Although mechanics are important, the heart of Smash Brothers lies in duking it out with 49 of everyone’s favorite Nintendo characters. Unfortunately, some seasoned veterans are cut, including the Ice Climbers and Lucas. However, the game welcomes 15 newcomers to the franchise. Many of the new characters feature specialized play styles with a unique learning curve that helps to differentiate them from the returning veterans. The most impressive aspect is how well the characters’ personalities and traits are represented through their abilities. Everything from Captain Falcon’s high speed intensity to Kirby’s cute and laid back personality is ingeniously interwoven into the characters’ mechanics.

New to the game is the ability to create custom movesets. The idea is enticing, allowing players to customize their main characters to better suit their play style. The feature is well balanced, as it does not have an obvious best moveset for any one character because each customization comes with various strengths and weaknesses. Unfortunately, the ability to use custom movesets online is not allowed, so players interested in excelling at the game competitively may be put off from utilizing this feature.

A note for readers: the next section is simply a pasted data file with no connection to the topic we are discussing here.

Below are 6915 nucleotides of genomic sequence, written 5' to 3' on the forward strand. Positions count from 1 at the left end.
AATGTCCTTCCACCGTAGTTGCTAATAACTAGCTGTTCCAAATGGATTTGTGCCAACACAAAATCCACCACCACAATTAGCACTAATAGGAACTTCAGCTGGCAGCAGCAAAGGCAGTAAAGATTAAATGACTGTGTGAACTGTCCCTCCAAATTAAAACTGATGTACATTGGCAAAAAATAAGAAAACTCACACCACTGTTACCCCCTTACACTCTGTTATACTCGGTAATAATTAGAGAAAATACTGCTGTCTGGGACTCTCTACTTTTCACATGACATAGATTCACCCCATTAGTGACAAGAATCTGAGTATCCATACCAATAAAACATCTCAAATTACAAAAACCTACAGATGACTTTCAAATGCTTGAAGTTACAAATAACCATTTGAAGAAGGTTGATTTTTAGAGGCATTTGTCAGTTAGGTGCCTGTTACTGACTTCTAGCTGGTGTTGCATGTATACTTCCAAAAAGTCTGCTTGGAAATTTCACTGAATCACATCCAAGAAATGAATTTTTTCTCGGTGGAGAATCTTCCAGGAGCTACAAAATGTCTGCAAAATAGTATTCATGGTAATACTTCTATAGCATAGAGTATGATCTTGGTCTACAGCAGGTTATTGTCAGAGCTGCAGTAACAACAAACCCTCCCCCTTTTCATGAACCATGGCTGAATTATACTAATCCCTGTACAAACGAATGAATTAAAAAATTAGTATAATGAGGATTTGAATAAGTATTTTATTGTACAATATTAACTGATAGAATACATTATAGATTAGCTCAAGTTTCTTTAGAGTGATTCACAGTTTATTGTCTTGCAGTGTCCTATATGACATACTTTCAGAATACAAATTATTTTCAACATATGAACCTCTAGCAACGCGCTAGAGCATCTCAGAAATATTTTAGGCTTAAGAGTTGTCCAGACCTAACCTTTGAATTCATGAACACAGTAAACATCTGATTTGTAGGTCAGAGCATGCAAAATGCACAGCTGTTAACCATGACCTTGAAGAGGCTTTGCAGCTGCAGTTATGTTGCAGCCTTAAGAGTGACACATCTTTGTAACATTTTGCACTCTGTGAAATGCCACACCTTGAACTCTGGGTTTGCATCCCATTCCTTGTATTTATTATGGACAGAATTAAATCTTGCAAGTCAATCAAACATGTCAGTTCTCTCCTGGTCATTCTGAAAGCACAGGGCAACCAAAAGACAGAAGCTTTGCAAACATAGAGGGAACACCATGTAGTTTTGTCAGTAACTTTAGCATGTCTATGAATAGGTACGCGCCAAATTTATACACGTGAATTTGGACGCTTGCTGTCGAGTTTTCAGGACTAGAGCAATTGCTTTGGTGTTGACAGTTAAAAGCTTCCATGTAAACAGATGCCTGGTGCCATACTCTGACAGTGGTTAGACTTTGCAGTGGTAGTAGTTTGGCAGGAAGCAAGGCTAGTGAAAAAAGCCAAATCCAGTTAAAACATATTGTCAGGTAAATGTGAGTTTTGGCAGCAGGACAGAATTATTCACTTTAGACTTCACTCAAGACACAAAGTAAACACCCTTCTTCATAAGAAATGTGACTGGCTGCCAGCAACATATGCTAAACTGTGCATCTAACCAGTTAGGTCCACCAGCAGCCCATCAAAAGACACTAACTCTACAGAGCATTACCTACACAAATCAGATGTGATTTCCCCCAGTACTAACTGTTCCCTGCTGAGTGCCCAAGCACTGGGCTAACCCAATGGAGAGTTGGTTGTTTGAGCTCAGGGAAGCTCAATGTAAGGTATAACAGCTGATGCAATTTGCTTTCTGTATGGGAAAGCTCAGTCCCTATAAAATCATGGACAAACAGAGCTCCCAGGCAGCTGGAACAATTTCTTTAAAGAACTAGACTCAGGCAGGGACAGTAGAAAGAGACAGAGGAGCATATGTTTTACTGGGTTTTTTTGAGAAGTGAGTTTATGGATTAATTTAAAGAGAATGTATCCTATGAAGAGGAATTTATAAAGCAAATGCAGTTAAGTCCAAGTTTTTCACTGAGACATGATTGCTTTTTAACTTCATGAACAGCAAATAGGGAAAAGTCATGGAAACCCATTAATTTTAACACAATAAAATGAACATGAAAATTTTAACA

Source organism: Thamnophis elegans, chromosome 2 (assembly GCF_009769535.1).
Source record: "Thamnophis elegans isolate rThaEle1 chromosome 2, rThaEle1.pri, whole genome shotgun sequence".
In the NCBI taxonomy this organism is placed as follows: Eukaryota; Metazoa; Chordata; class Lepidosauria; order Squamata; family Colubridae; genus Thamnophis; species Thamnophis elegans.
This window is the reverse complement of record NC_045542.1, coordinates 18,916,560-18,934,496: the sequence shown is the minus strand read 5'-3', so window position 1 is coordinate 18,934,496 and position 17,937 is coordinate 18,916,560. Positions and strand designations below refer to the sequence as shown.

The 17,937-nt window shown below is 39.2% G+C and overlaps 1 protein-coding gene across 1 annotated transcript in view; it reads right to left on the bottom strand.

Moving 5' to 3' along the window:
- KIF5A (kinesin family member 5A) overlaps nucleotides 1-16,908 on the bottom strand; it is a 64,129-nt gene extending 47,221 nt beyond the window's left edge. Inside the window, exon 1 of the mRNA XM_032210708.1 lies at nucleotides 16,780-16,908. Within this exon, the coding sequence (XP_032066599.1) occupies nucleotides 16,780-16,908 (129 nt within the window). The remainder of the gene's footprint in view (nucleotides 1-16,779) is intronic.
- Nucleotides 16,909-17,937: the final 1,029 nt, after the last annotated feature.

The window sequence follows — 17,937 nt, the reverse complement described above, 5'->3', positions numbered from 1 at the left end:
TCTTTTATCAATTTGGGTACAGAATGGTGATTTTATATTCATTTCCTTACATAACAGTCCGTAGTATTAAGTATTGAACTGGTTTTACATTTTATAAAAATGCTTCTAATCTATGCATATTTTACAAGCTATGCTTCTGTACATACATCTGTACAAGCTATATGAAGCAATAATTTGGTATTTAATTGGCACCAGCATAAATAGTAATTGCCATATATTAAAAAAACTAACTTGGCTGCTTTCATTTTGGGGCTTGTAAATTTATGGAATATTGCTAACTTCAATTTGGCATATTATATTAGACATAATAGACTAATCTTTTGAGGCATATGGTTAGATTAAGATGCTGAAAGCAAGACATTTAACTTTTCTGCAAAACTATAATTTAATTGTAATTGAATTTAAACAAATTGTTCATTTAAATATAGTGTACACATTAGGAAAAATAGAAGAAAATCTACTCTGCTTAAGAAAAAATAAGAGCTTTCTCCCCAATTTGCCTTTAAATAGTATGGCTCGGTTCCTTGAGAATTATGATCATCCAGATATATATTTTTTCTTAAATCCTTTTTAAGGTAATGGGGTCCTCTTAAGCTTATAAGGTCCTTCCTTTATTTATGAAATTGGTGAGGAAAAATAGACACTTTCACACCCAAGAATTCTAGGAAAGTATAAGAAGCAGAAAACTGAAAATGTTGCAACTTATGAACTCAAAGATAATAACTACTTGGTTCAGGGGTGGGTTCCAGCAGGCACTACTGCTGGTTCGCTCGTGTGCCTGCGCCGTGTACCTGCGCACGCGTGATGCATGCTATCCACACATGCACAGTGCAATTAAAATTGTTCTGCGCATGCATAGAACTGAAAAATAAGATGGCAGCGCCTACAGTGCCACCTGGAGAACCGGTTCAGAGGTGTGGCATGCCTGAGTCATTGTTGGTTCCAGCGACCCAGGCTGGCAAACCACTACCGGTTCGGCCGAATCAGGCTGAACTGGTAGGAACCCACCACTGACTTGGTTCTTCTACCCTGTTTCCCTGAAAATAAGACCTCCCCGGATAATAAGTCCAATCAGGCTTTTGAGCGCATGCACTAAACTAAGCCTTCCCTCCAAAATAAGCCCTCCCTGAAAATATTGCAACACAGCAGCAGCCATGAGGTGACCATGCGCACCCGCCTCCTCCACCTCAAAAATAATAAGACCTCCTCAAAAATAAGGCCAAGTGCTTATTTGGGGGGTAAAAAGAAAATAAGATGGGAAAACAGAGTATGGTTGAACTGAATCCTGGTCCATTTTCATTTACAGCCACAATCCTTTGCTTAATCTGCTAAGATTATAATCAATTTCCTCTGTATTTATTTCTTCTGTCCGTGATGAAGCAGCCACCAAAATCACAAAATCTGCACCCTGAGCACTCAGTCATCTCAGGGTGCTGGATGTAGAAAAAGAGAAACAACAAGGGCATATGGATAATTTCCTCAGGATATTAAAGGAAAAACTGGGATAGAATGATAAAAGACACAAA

The most prominent new feature is the ability to create “Mii Fighters.” The three types of Mii Fighters include Gunner, Swordsman, and Brawler and can be outfitted with equipment that alters abilities such as speed and power. They also feature custom moves similar to the other fighters. The concept is well-executed and allows players to express themselves in a new way. Some find that the feature adds an unnecessary layer of complexity, but luckily it is optional. The Mii Fighters are not playable online, which is unfortunate but understandable because the lack of character consistency would pose an unfair advantage.